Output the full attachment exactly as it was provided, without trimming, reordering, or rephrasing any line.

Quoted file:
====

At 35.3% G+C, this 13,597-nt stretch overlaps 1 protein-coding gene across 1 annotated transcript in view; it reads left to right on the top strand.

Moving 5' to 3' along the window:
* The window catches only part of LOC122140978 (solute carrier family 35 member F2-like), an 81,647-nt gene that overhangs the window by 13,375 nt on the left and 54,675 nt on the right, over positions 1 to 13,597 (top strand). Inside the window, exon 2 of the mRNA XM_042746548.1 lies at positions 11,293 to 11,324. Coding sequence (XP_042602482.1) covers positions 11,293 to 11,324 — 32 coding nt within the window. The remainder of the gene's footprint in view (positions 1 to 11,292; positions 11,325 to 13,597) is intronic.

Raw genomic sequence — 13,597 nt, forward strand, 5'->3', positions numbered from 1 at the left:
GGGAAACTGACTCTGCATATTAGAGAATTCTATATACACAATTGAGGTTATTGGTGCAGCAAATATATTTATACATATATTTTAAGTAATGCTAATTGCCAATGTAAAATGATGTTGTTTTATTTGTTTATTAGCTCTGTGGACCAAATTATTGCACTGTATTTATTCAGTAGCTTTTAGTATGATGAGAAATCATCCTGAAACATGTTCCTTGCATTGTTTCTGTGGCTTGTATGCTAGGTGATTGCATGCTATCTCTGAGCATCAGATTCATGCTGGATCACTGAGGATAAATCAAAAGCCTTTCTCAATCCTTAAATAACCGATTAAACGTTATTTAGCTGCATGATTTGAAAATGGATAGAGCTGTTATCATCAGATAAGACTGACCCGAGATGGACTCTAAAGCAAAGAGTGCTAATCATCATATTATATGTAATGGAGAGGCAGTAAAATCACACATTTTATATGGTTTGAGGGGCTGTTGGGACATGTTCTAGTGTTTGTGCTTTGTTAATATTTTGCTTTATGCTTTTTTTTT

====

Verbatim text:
At 35.3% G+C, this 13,597-nt stretch overlaps 1 protein-coding gene across 1 annotated transcript in view; it reads left to right on the top strand.

Moving 5' to 3' along the window:
* The window catches only part of LOC122140978 (solute carrier family 35 member F2-like), an 81,647-nt gene that overhangs the window by 13,375 nt on the left and 54,675 nt on the right, over positions 1 to 13,597 (top strand). Inside the window, exon 2 of the mRNA XM_042746548.1 lies at positions 11,293 to 11,324. Coding sequence (XP_042602482.1) covers positions 11,293 to 11,324 — 32 coding nt within the window. The remainder of the gene's footprint in view (positions 1 to 11,292; positions 11,325 to 13,597) is intronic.

Raw genomic sequence — 13,597 nt, forward strand, 5'->3', positions numbered from 1 at the left:
GGGAAACTGACTCTGCATATTAGAGAATTCTATATACACAATTGAGGTTATTGGTGCAGCAAATATATTTATACATATATTTTAAGTAATGCTAATTGCCAATGTAAAATGATGTTGTTTTATTTGTTTATTAGCTCTGTGGACCAAATTATTGCACTGTATTTATTCAGTAGCTTTTAGTATGATGAGAAATCATCCTGAAACATGTTCCTTGCATTGTTTCTGTGGCTTGTATGCTAGGTGATTGCATGCTATCTCTGAGCATCAGATTCATGCTGGATCACTGAGGATAAATCAAAAGCCTTTCTCAATCCTTAAATAACCGATTAAACGTTATTTAGCTGCATGATTTGAAAATGGATAGAGCTGTTATCATCAGATAAGACTGACCCGAGATGGACTCTAAAGCAAAGAGTGCTAATCATCATATTATATGTAATGGAGAGGCAGTAAAATCACACATTTTATATGGTTTGAGGGGCTGTTGGGACATGTTCTAGTGTTTGTGCTTTGTTAATATTTTGCTTTATGCTTTTTTTTT